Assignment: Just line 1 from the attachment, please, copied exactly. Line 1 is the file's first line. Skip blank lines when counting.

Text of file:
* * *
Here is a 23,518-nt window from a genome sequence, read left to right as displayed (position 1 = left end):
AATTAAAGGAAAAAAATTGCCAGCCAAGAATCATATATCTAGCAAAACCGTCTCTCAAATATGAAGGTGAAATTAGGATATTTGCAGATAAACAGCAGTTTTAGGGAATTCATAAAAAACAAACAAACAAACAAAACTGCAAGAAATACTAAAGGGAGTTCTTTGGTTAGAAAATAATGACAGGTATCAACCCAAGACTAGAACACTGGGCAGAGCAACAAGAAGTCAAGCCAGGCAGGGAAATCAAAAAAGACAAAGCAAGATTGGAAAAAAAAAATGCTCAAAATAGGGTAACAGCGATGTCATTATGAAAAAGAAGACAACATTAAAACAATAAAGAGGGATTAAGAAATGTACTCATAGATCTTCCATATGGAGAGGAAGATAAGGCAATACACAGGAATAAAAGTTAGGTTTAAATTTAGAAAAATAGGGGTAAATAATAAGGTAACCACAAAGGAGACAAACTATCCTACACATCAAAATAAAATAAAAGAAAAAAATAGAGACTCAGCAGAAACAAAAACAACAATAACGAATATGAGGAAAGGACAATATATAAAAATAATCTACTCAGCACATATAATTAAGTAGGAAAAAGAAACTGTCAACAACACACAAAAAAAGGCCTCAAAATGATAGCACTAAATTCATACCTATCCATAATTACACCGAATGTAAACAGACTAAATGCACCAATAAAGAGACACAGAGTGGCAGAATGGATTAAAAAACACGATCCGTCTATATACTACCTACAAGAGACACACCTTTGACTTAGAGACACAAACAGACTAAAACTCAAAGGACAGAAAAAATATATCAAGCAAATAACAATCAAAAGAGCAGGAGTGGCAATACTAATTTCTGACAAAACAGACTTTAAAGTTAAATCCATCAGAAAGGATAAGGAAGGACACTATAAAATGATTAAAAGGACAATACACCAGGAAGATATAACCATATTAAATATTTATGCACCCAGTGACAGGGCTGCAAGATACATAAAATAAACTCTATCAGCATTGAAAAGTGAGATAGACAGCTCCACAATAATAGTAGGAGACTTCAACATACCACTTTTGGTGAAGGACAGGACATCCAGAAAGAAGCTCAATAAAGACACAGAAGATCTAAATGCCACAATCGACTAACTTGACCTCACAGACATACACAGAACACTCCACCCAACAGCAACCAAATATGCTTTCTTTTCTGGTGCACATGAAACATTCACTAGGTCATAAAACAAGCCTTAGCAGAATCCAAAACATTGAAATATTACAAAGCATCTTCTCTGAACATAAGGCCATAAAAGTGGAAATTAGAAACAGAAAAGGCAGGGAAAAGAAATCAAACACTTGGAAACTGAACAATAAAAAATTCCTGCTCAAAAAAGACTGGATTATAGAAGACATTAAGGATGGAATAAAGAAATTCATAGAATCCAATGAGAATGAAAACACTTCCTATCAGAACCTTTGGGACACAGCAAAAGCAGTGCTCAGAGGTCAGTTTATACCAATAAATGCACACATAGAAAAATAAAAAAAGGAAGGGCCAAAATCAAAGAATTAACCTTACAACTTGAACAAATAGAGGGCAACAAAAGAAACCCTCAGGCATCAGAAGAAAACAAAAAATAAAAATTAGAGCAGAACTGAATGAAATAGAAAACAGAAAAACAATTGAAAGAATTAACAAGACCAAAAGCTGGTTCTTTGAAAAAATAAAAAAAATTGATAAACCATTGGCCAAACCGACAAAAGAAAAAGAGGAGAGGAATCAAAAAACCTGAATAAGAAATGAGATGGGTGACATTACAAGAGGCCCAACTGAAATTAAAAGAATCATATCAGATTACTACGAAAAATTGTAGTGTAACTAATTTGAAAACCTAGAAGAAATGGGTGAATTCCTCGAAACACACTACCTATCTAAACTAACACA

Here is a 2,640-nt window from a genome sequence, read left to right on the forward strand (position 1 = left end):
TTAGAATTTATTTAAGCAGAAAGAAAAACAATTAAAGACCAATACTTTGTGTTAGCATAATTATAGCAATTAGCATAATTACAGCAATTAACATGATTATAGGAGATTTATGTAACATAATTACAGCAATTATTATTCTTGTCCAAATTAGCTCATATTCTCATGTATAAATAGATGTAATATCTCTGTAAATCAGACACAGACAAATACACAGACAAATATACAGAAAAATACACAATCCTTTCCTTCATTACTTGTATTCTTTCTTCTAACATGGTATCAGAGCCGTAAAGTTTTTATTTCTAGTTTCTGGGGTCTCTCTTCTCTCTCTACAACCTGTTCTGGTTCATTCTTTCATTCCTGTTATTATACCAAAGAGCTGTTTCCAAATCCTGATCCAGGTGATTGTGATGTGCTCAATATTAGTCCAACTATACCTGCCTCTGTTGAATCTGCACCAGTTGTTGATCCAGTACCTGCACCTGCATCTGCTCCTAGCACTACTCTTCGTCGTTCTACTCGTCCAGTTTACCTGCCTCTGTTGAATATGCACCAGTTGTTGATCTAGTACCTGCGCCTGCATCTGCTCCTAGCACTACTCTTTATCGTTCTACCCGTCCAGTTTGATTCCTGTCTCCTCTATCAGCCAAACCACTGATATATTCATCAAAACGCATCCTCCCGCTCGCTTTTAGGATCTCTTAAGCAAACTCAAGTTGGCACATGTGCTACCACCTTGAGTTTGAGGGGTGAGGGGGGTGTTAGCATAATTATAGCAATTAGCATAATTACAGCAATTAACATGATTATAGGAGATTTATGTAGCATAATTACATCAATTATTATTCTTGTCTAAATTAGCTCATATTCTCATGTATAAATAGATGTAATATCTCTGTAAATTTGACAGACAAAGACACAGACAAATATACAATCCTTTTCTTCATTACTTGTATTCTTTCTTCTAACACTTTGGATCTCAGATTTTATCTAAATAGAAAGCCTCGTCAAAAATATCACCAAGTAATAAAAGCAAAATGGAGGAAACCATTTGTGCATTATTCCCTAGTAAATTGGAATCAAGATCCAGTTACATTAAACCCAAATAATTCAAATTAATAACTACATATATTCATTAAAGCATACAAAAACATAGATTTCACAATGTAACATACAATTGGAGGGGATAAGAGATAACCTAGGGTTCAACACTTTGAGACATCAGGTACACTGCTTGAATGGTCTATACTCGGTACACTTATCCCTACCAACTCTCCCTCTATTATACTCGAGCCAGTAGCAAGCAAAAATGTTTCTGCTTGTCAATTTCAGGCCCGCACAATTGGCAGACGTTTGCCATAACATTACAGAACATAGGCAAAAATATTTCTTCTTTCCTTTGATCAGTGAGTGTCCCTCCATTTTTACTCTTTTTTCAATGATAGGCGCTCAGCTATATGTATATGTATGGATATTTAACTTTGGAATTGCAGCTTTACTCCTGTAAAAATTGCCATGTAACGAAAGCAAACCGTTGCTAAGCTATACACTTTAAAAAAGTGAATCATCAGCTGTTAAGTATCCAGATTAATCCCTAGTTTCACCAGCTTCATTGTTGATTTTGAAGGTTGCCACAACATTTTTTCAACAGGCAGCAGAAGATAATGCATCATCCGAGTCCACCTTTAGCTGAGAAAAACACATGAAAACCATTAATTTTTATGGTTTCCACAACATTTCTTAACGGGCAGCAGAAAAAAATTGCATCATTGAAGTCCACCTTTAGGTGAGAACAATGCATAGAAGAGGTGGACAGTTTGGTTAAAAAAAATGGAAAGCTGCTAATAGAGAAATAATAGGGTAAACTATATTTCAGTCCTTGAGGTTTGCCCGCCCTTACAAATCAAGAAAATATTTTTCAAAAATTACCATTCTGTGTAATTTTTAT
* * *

Here is a 23,518-nt window from a genome sequence, read left to right as displayed (position 1 = left end):